As Atlanta cooled off, the Cardinals began to catch fire. St. Louis’ run actually began a little bit earlier than the Braves’ collapse though, which allowed them to gain slightly more ground. On August 25, the Cardinals were 10.5 games behind Atlanta in the NL Wild Card race. In the 31 games since then though, St. Louis went 22-9, including a three-game sweep of the Braves from September 9 through 11. During that stretch, the Cardinals averaged 4.84 runs per game while surrendering just 3.84 runs per contest. With their 13-6 victory Tuesday over the Astros, St. Louis was finally able to erase the deficit and move into a tie atop the NL Wild Card leaders.

The final night of the season proved to be the final stop on the magical carpet ride the Rays and Cardinals had taken throughout September. However, for most of the night, it looked as if both of those teams would either not get the job done or be forced into a one-game playoff to decide their playoff faith the next day.

The Cardinals erased any chance of doubt early on by taking a 5-0 lead in the top of the first inning. They would cruise to an 8-0 victory, the only game of the four teams tied for a Wild Card spot that lacked drama.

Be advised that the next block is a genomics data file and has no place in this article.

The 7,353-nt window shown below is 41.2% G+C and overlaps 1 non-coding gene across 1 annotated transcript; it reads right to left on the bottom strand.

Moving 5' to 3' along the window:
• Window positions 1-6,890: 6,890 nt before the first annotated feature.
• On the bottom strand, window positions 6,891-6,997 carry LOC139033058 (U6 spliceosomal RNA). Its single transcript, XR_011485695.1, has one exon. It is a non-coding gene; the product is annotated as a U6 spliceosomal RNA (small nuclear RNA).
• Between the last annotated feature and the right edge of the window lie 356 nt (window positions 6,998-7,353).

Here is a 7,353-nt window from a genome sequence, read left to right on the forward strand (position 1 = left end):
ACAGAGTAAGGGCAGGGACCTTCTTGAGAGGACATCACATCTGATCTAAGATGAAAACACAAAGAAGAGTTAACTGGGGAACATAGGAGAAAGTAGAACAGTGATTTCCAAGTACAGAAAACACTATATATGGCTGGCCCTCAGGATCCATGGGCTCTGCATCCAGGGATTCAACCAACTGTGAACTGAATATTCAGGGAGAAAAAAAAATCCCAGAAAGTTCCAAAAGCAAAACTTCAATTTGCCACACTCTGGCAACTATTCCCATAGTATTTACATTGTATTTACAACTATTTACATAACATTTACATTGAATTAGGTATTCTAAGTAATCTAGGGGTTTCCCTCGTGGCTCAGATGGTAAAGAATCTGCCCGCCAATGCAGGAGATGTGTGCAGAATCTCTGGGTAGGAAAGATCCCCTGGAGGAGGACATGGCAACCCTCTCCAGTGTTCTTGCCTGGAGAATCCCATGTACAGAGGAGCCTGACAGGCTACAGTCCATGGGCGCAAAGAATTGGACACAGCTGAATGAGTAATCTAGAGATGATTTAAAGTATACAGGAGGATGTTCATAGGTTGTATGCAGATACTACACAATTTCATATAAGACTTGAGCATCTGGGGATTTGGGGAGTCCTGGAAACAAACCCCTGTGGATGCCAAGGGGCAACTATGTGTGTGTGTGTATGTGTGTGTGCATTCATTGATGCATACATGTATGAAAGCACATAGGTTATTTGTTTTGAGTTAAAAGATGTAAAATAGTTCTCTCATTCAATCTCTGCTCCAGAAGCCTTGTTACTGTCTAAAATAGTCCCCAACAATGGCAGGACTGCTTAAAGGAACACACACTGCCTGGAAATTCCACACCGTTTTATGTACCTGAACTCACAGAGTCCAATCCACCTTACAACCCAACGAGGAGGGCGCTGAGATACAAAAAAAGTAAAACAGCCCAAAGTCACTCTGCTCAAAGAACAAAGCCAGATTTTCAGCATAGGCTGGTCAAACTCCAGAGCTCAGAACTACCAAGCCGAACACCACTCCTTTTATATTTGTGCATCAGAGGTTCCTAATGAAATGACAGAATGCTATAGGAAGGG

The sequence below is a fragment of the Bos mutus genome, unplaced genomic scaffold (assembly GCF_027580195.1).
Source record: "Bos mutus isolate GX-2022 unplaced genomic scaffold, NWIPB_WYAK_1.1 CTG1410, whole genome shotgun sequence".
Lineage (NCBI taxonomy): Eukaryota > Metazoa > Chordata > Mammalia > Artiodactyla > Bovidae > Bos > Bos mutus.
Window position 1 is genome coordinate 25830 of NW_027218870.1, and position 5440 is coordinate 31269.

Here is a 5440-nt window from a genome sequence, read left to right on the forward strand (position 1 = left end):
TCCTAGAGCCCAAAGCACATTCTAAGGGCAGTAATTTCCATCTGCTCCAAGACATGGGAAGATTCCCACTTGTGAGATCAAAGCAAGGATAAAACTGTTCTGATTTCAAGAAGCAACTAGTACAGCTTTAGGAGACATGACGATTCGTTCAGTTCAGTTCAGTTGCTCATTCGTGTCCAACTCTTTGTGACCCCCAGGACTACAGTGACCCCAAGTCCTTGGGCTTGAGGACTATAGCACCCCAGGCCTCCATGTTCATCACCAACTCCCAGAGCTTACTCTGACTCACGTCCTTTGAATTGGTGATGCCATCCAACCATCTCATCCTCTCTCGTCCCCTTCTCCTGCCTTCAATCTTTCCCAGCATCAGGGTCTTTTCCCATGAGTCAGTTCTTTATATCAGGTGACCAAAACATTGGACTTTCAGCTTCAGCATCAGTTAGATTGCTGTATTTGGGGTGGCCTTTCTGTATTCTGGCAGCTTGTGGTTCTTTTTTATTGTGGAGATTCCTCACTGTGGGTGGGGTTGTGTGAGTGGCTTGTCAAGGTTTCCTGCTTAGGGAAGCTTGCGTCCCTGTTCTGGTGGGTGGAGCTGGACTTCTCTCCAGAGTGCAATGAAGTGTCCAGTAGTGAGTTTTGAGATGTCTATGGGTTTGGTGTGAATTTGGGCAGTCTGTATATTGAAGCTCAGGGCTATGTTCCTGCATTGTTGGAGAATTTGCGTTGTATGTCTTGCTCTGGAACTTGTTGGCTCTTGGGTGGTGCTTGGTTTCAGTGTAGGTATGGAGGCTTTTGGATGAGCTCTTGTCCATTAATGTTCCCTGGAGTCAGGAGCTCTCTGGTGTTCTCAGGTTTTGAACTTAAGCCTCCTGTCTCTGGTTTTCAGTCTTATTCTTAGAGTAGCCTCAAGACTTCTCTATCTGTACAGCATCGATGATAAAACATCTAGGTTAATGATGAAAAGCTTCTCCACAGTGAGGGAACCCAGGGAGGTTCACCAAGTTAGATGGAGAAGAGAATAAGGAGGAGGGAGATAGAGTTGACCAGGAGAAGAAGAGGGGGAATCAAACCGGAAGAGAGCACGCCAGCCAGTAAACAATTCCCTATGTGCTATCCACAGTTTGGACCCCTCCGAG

Meanwhile, after a Ryan Howard RBI-double in the top of the first for Philadelphia, the Braves responded by tying the game on a Chipper Jones sacrifice fly in the bottom half of the frame. In the bottom of the third, Dan Uggla gave Atlanta their first lead of the game with a two-run home run to left to make it 3-1. However, the Phillies began to inch closer as the late innings fell upon Turner Field. A Jack Wilson error in the top of the seventh allowed Raul Ibanez to score to make it 3-2.

The score would stay that way as Braves manager Freddi Gonzalez summoned Craig Kimbrel, who saved a rookie-record 46 games this year, into the game to close things out in the ninth. Kimbrel immediately allowed a single to Placido Polanco, who was pinch-run for by Pete Orr. After striking out Carlos Ruiz for the first out, Kimbrel committed the worst sin that a pitcher can make; giving out free passes to first base for batters. He walked pinch-hitter Ben Francisco and followed that up with the same result to Jimmy Rollins to load the bases with one out. The free passes allowed Chase Utley to hit a sacrific fly to left and just like that, Kimbrel blew his eighth save of the season as the Phillies tied the game at three.